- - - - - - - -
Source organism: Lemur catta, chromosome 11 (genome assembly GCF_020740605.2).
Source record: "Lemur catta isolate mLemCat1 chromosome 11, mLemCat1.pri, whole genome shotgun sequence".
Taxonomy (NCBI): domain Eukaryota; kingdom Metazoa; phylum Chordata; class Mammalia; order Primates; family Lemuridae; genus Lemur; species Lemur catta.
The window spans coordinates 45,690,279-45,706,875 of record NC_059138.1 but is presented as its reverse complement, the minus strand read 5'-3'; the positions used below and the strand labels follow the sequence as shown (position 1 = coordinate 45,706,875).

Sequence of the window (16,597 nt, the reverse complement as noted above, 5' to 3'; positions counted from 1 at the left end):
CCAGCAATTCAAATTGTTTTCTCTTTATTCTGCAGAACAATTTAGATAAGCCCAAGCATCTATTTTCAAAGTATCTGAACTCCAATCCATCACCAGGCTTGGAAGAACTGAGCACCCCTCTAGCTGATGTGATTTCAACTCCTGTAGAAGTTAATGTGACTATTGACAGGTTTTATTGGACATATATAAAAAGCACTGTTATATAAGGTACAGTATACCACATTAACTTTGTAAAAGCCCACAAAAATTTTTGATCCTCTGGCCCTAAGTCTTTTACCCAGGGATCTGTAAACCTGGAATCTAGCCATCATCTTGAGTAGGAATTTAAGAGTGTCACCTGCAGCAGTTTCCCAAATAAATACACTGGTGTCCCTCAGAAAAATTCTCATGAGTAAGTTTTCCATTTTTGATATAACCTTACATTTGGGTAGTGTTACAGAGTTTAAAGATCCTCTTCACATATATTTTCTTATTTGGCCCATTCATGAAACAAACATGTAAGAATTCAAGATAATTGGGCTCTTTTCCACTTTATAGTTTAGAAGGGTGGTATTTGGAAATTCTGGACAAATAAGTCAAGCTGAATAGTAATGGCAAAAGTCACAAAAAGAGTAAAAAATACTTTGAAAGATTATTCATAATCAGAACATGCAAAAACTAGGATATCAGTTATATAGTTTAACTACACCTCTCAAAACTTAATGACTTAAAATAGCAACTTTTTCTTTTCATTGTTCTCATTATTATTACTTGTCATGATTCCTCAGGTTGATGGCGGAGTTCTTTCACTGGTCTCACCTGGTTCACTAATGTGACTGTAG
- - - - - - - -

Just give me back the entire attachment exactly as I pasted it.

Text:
Source organism: Lemur catta, chromosome 11 (genome assembly GCF_020740605.2).
Source record: "Lemur catta isolate mLemCat1 chromosome 11, mLemCat1.pri, whole genome shotgun sequence".
Taxonomy (NCBI): domain Eukaryota; kingdom Metazoa; phylum Chordata; class Mammalia; order Primates; family Lemuridae; genus Lemur; species Lemur catta.
The window spans coordinates 45,690,279-45,706,875 of record NC_059138.1 but is presented as its reverse complement, the minus strand read 5'-3'; the positions used below and the strand labels follow the sequence as shown (position 1 = coordinate 45,706,875).

Sequence of the window (16,597 nt, the reverse complement as noted above, 5' to 3'; positions counted from 1 at the left end):
CCAGCAATTCAAATTGTTTTCTCTTTATTCTGCAGAACAATTTAGATAAGCCCAAGCATCTATTTTCAAAGTATCTGAACTCCAATCCATCACCAGGCTTGGAAGAACTGAGCACCCCTCTAGCTGATGTGATTTCAACTCCTGTAGAAGTTAATGTGACTATTGACAGGTTTTATTGGACATATATAAAAAGCACTGTTATATAAGGTACAGTATACCACATTAACTTTGTAAAAGCCCACAAAAATTTTTGATCCTCTGGCCCTAAGTCTTTTACCCAGGGATCTGTAAACCTGGAATCTAGCCATCATCTTGAGTAGGAATTTAAGAGTGTCACCTGCAGCAGTTTCCCAAATAAATACACTGGTGTCCCTCAGAAAAATTCTCATGAGTAAGTTTTCCATTTTTGATATAACCTTACATTTGGGTAGTGTTACAGAGTTTAAAGATCCTCTTCACATATATTTTCTTATTTGGCCCATTCATGAAACAAACATGTAAGAATTCAAGATAATTGGGCTCTTTTCCACTTTATAGTTTAGAAGGGTGGTATTTGGAAATTCTGGACAAATAAGTCAAGCTGAATAGTAATGGCAAAAGTCACAAAAAGAGTAAAAAATACTTTGAAAGATTATTCATAATCAGAACATGCAAAAACTAGGATATCAGTTATATAGTTTAACTACACCTCTCAAAACTTAATGACTTAAAATAGCAACTTTTTCTTTTCATTGTTCTCATTATTATTACTTGTCATGATTCCTCAGGTTGATGGCGGAGTTCTTTCACTGGTCTCACCTGGTTCACTAATGTGACTGTAG